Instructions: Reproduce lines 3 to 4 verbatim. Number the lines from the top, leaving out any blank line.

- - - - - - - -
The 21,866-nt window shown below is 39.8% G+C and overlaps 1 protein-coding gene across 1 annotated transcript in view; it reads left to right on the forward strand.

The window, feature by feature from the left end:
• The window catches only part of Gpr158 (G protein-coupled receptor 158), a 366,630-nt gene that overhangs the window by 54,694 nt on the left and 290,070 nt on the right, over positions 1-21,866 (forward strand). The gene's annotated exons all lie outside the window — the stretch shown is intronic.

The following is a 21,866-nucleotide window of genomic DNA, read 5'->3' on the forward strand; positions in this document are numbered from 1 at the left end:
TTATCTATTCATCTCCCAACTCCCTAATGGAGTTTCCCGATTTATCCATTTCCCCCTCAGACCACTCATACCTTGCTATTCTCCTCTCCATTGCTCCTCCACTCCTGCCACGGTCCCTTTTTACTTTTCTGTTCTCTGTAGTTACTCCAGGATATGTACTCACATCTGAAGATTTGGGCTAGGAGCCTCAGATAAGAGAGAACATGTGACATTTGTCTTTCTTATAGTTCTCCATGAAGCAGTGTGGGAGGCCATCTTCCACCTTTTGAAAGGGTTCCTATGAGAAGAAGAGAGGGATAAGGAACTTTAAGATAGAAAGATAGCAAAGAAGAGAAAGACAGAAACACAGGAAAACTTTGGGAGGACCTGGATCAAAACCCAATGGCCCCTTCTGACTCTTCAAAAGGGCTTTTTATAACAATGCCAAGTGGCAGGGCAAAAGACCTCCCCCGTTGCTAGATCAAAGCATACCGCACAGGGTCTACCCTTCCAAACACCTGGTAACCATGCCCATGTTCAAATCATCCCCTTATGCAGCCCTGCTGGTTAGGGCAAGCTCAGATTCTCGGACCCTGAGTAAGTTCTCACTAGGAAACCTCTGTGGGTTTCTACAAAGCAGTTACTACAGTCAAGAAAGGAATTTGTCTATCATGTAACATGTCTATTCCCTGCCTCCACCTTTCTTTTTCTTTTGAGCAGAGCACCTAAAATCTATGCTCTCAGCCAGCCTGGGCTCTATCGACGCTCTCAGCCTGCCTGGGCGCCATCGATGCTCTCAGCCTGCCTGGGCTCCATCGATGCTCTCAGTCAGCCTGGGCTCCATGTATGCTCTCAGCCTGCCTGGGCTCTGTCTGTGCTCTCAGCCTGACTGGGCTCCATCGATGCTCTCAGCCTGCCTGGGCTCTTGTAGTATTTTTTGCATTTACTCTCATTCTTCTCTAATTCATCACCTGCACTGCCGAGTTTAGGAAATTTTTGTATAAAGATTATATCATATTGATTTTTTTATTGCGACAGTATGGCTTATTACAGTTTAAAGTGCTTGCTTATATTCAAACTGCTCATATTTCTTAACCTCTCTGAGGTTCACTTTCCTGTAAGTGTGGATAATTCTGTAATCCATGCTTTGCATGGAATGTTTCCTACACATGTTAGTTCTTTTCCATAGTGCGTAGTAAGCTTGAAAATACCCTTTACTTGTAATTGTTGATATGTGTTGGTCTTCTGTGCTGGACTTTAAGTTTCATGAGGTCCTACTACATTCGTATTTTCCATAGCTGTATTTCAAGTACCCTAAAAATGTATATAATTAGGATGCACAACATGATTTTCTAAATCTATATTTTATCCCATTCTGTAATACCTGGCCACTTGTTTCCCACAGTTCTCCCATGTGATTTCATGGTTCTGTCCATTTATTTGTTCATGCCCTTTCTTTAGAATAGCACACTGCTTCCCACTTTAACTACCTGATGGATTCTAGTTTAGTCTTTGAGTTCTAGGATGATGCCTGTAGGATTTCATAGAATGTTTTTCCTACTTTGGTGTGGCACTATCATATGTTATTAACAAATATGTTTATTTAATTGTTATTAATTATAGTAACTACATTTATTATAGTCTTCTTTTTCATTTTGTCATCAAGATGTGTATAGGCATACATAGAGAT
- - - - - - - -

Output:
• The window catches only part of Gpr158 (G protein-coupled receptor 158), a 366,630-nt gene that overhangs the window by 54,694 nt on the left and 290,070 nt on the right, over positions 1-21,866 (forward strand). The gene's annotated exons all lie outside the window — the stretch shown is intronic.

The following is a 21,866-nucleotide window of genomic DNA, read 5'->3' on the forward strand; positions in this document are numbered from 1 at the left end: